|December 29, 2010||Posted by Melinda under Uncategorized|
It’s useful to look at “sister” sports to explore possibilities for endurance. Eventing is a “sister” sport because of what it demands from the horse, among other reasons. Another sport I consider a “sister” sport is that of ultramarathon running.
I’ve toyed with the idea of running ultramarathons (and once expressed that idea to my mom, who said “get another horse”) and generally keep an ear out for anything interesting occuring in that sector.
A blog recently addressed a topic I’ve certaintly had on my mind. Read it here: http://akrunning.blogspot.com/2010/12/prize-money.html and then tell me what you think.
Ultramarathoning started out much like endurance – a bunch of crazy people trying to go further than anyone else just because. $$ changes a sport. Good and Bad changes. I can see both sides and am totally undecided whether I think it’s a good thing or not.
My daughter is training for one of those to be ran in Central Oregon next year. The whole family is going to fly over there, visit our relatives and watch her try not to kill herself.
You should rent Running on the Sun if you haven’t seen it already. Interesting documentary!
Yes, let’s talk about the financial side of Endurance rides! I would like to be more educated because I don’t understand where the entry fees go? Everyone says it’s really expensive to put on a ride but no one really comes forth with hard data? I understand how expensive it is to put on Tevis, but what about your regular “no frills ride” where sometimes you don’t even get a warm meal and there are no amenities?
Let’s say, just for the sake of simple math, 100 people sign up for a one-day ride (various distances) and on average they pay a $100 entry fee. That’s $10,000. Let’s say there are 5 vets and they get paid $400 for the day – that’s $2,000. Then there is one catered meal for let’s say $15 per person, so $1500. Then the participation prize, let’s say a hat, bought in bulk, so $5 at the most. That’s another $500, plus a small prize for BC and 1st place.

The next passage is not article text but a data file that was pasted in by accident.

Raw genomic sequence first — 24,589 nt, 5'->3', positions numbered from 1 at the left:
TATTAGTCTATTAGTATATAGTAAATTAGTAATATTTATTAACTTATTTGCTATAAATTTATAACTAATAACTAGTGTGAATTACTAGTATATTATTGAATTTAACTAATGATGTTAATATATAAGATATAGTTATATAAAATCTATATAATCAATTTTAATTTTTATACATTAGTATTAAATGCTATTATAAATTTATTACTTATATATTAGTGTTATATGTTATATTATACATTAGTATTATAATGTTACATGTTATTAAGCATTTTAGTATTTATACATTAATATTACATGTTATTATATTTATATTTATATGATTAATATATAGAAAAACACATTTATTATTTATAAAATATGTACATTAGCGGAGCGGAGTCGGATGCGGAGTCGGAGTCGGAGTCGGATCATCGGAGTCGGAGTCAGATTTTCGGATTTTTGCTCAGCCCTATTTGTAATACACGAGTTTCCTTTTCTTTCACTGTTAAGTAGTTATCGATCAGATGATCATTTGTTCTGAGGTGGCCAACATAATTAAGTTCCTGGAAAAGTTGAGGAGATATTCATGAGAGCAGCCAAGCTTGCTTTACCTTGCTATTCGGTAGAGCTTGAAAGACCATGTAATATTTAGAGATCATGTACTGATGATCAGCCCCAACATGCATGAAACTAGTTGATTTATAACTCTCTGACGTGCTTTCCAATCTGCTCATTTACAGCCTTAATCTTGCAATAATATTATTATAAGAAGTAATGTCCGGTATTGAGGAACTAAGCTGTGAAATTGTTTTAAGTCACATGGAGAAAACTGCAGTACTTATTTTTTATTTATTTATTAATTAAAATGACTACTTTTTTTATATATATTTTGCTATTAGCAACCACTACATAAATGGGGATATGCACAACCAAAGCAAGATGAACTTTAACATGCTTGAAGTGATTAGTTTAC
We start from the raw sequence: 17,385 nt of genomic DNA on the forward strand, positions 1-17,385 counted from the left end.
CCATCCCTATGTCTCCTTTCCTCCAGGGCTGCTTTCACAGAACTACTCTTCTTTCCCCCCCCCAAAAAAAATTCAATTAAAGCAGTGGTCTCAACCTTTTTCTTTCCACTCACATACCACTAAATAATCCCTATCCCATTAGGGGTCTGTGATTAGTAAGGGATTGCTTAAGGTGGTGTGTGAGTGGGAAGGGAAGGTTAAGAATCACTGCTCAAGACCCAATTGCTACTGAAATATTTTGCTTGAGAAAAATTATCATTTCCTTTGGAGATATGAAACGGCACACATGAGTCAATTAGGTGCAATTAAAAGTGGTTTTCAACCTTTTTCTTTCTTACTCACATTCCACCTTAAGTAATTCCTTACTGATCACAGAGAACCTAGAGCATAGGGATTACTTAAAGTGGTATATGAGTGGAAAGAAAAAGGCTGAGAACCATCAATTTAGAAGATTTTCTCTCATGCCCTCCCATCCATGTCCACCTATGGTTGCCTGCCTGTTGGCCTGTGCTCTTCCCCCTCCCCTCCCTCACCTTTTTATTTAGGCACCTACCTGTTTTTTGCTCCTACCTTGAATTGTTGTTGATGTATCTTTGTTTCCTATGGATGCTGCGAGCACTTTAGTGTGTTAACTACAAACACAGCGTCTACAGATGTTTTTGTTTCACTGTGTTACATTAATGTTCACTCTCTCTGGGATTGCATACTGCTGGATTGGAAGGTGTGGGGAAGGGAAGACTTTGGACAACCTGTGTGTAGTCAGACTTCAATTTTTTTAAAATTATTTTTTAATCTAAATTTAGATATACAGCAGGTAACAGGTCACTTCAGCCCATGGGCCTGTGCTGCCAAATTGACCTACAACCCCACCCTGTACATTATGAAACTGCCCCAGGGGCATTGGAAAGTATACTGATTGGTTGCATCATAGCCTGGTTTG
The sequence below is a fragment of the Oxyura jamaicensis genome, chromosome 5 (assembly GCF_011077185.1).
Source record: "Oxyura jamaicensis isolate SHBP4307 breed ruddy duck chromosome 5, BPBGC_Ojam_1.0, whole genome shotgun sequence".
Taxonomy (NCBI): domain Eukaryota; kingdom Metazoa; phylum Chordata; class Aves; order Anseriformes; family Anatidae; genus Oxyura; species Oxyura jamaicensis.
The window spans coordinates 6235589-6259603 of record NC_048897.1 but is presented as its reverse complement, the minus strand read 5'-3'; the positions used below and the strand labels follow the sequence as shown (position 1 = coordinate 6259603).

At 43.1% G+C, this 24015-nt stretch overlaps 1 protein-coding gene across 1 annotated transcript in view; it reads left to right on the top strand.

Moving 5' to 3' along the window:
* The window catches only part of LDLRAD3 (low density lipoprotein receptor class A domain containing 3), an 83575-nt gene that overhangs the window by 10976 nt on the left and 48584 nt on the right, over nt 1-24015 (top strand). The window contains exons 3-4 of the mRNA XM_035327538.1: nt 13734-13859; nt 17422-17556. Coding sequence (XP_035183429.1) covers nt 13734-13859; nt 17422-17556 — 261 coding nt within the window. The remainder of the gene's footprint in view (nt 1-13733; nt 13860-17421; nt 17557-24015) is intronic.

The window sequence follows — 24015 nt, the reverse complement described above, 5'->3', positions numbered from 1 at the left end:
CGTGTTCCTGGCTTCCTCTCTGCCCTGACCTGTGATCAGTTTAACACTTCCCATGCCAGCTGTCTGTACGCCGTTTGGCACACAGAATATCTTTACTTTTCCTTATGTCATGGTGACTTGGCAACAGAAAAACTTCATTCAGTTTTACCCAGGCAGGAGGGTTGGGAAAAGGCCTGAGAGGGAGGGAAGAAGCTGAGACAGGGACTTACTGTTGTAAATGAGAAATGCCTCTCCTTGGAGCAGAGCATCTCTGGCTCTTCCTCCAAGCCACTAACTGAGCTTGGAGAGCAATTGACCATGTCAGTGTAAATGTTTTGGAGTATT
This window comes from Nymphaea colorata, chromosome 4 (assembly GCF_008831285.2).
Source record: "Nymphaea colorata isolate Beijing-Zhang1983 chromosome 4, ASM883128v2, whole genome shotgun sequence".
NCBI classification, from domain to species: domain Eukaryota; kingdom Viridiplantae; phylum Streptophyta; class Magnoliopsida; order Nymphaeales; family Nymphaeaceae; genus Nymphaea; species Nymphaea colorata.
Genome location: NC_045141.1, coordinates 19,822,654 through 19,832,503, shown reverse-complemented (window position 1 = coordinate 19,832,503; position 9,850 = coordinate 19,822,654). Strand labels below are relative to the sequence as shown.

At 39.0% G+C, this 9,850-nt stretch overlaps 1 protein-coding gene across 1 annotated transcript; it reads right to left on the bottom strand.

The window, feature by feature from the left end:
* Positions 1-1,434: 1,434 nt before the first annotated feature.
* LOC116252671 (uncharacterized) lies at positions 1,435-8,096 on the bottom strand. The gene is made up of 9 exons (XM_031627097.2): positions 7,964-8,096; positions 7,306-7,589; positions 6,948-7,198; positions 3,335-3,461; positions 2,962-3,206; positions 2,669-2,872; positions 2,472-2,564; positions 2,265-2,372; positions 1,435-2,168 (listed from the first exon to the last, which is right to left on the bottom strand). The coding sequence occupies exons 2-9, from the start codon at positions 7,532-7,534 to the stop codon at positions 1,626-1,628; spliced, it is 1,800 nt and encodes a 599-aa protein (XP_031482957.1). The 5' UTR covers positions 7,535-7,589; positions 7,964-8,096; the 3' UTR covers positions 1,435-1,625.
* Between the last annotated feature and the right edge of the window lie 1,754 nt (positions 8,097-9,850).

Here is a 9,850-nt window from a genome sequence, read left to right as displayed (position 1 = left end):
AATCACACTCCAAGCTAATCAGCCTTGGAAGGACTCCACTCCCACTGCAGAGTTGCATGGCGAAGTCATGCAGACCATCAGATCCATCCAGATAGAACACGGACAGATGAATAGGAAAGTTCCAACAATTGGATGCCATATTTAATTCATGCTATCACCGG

I guess there are also trail and/or camping fees (sometimes), the water truck rental, and maybe a small staff that gets paid. And of course the AERC fees. But doesn’t that still leave almost HALF the entry fees?
In reining and other Western competitions, 50% of the entry fees go right back to the competitors, so even if it’s a small show I assume you can make some gas money and your entry back. I wish it was the same in Endurance…
So, let’s discuss! Please, ride managers, if you’re out there, weigh in and break it down. I totally agree you should pay yourself something for the effort, so no need to be defensive, but what are your reasons for not paying out a bit of cash, to let’s say at least the Top Ten (or even Top Twenty) even if that cuts into your profit?
Please don’t yell at me for bringing this up. I genuinely would like to know as I have visions of putting on a ride myself one day… In which Kerrits would be the main sponsor and you’d all get really cool riding gear 😉
And just to bring it back to the blog post Melinda linked to: Having a corporate sponsor is yet another beast I didn’t even want to tackle… Right now I’m just curious about plain old entry fees and how much it costs to put on a ride.
Maybe I’m just naive about the price of things or forgetting an important line in the ride budget?
Ines, I think you should post that question/statement on Ridecamp. You might want to change the tone, however, because it’s hard not to get defensive in response to your post.
I have never been to a ride other than tevis that had 100 people. Most rides are under 50 riders, if they are lucky. you have to account for junior riders who get a discount at most rides, with 50% off, $20 or something like that. One ride gives juniors free entries to encourage younger participants to help build the sport. Many times Ride managers get a discount so that is even more money you need to deduct. Their are fee’s through AERC you need to pay to put on a ride as well.
The best way to get some good hard data on this topic would be to put on a ride. I don’t think you would be saying “so no need to be defensive” if you put in the work they did. AERS is not a money earning sport, it is considered an Amateur Sport. I am not saying it is amateur, but compared to FEI it is. FEI championship rides are money earning. Ask Maria Ponton how much she walked away with after this years win, and several other huge wins like a WEC, and two WEG’s.
Anonymous 1: Ridecamp discussions are a bit of a pain because of the strange format… They’re so hard to follow and I rarely visit anymore. As for my tone – people get defensive when you hit a nerve, not when they can simply explain to an “uninitiated” person how something works. There may be many hidden expenses I missed so it would be good to know that the profit is not nearly as high as it seems it may be.